I was impressed with Work the World from the get-go. After having been recommended the program by my older sister, I was curious to understand what such a placement would entail. I was initially skeptical that I would find any kind of arrangement enticing enough to commit the time and money to.
As soon as I expressed an interest, the Work the World staff arranged a time for us to speak over the phone and I never looked back.
Within five minutes of speaking to them, I was convinced. From then, it was simply a matter of when and where. They took me through the destinations that suited what I was after in a placement, and we arrived at the conclusion that Arequipa, Peru would be ideal for me.
In the lead up to my trip, the staff remained in regular contact with me. They helped me complete whatever tasks there were to do beforehand. It really was a stress-free ride right up to the flight, all thanks to the Work the World team.
Peru... where to start?
When it came time to meet my housemates and to begin my first ever hospital placement, I was as nervous as I was excited. But, just a night or two after arriving, I had already made a number of friends in the house; both students from all over the world and Work the World’s Peru team. I’m sure I will stay in contact with them all for many years to come.
The day after I arrived, a member of staff gave all us newbies a tour around Arequipa, showing us the ins and outs of the city that only a local would know.
I began my stint in the Oncology Ward, and within an hour knew I was set for a good day.
I dove straight into things like ward rounds and collecting scripts from patients then counting, preparing and compiling the chemotherapy medication to be transferred to the 'white (sterile) room'. This is where cytotoxic pharmaceuticals were combined to make the final product. I was involved in each part of the process, from the diagnosis to the mixing, and felt I was making a real contribution to the hospital and its patients.
In hindsight, I was far more apprehensive than I needed to be on my first day of placement. Peruvians are warm and welcoming, and within a few days I was drinking coffee with the head pharmacists and planning social events with the medical residents.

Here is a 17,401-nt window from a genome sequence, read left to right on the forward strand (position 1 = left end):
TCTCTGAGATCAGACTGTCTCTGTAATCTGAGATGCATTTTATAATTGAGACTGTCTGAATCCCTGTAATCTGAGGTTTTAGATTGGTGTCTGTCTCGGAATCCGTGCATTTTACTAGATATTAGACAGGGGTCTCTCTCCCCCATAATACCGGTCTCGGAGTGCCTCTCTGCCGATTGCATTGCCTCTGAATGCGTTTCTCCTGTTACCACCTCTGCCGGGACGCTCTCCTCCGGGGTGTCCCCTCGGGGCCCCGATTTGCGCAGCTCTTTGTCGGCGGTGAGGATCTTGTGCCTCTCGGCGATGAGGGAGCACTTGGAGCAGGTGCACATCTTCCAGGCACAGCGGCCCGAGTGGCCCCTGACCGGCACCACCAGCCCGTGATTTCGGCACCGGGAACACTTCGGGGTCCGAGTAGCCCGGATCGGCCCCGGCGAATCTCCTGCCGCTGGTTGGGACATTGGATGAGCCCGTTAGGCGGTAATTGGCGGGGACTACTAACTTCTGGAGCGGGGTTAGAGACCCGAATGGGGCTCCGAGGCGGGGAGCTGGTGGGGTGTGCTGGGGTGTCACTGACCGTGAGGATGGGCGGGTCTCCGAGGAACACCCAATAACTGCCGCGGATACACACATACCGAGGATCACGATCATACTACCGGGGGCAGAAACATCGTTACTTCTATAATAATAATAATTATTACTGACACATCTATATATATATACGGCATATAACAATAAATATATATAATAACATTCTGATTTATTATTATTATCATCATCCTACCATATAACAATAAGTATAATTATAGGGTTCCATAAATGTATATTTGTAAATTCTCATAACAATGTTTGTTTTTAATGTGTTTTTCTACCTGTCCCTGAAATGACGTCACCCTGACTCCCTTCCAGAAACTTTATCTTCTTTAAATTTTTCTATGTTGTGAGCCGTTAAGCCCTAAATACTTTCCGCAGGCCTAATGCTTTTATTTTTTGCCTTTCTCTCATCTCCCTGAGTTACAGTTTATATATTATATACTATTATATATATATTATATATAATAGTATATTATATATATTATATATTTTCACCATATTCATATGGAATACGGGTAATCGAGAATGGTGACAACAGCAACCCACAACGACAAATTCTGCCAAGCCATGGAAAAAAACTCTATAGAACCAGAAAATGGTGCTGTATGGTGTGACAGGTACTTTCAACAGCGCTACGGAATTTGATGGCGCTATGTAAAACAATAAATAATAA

Being a teaching hospital low on staff, materials and equipment, I was much more included than I might have been on a similar placement back home in Australia.
Throughout the week, I made friends with the interns and doctors in the Oncology Ward as well as with the Head of Oncology and Oncological Surgery, who took a keen interest in me (I later found out over coffee with him that this was because I was tall and had curly hair).
I was later allowed to sit in on lectures and medical teachings and over a dozen surgeries including oncological, pediatric and orthopaedic, all eventuating from the relationships I built with local staff.
I was in an approachable environment with some of the most open-minded and patient-devoted clinicians I’ve ever met.
After my stint in oncology, I went to the Internal Medicine Ward. I spent time collecting prescriptions and shadowing the registrars who rotated through wards, getting to see another side of hospital life. While in internal medicine, I was part of a team of pharmacists who compounded mixtures for the entire hospital, including all the dermatological preparations that went out to patients.
I feel foolish now to have ever had doubts about travelling to Peru. Of course, I went hoping for the best, but expecting the worst. I ended up getting exactly what I hoped for. I learned skills in the hospital I would never have had the chance to develop on placement anywhere in Australia. I was in an approachable environment with some of the most open-minded, patient-devoted clinicians I’ve ever met.
My university friends back in Australia are already sick of hearing me talk about this trip. I don’t think I’ve even scratched the surface of what a journey like this could help a person achieve. I feel indebted to the Work the World staff, both at headquarters and in Peru. I cannot recommend the programme enough to you if you’re looking for an experience that will open your eyes to a part of the world you thought you might never see.
Thank you Work the World, and thank you Peru!